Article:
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Pa Hunt

 

    In an artistic way, Peter Hunt’s father, Edward “Pa” Hunt followed in his son’s footsteps not long after he arrived in Provincetown in 1928. Peter brought his parents from Jersey City, N.J., to Cape Cod after he opened his antique shop on Commercial Street. Pa was frail and cranky, so Peter tried to encourage his father to take up a hobby, such as whittling or macramé. Pa would have none of it.

     Pa, instead, took up painting in 1929. Rather than take anyone’s advice on what to paint or how to do it, he would go off on his own and meticulously daub the people and places he liked around Provincetown. The other Provincetown artists, who were beginning to develop their own Modern expressionist styles, took great delight in Pa’s works.

    Soon, an art writer and collector named Sidney Janis, along with collector Hudson Walker, who summered in Provincetown, took Pa’s works to be exhibited in New York. Pa drew the same enthusiasm as other American folk painters beginning to exhibit in the city, including John Kane, Horace Pippin and Grandma Moses.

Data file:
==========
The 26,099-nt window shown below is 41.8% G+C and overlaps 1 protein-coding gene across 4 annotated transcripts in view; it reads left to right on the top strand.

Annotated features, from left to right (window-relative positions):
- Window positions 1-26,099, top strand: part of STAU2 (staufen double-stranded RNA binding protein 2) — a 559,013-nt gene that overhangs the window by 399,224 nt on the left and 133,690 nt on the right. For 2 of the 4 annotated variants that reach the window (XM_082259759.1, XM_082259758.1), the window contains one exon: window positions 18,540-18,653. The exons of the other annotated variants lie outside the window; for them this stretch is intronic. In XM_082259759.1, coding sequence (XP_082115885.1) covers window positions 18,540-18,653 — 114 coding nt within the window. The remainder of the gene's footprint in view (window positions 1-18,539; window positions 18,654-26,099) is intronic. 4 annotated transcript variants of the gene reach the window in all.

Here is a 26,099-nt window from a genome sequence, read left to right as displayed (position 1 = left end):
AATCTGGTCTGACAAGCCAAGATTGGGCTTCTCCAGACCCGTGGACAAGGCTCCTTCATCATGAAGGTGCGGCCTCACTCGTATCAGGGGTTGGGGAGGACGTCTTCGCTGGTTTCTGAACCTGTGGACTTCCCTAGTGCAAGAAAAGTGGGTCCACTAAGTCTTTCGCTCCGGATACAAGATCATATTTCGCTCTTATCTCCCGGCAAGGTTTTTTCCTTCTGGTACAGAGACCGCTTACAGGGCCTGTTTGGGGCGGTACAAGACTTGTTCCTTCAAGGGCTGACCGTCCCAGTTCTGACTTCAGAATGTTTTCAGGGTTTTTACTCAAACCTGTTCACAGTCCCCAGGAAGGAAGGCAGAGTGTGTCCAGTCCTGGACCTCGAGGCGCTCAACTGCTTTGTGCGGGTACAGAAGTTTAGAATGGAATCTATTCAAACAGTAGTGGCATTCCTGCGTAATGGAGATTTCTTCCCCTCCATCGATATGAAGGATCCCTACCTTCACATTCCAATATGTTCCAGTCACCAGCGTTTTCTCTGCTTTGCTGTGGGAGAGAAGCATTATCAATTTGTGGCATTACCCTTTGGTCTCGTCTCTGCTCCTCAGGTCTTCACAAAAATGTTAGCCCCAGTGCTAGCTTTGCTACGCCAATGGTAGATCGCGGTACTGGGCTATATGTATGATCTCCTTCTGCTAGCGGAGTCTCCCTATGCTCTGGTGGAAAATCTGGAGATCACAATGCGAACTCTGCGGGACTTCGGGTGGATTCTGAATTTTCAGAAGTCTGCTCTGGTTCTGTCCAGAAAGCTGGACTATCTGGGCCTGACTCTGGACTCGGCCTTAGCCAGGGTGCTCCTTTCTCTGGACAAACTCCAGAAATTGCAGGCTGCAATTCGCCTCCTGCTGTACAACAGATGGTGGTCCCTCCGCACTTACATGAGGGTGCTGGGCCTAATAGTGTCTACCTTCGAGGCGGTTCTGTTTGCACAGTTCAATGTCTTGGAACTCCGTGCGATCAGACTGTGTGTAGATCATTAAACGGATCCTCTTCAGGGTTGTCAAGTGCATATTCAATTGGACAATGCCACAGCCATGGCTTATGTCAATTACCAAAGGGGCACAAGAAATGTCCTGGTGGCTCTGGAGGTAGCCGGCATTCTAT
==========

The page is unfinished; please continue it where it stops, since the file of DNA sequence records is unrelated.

Three years after Pa first took up a paintbrush, he was the center of a one-man show at the Times Gallery in New York City. The following summer, he was the focus of a show at the Provincetown Art Association. Pa couldn’t understand all the fuss over his works,    
often wondering if people were “funning” him.

    Pa died at home the following year, in 1934, at the age of 64 years.

    When Sidney Janis decided to put together the first touring exhibition of American naïve painters in the United States for the Museum of Modern Art, called “Masters of Modern Painting,” he included two of Pa’s works. One of the paintings to this day remains in the collection of MoMA. It is titled: Peter Hunt’s Antique Shop.

 

 

Photo credit: Pa Hunt, 1934, They Taught Themselves by Sidney Janis, 1942

 

 

 

Copyright 2004 Lynn Van Dine

 

 

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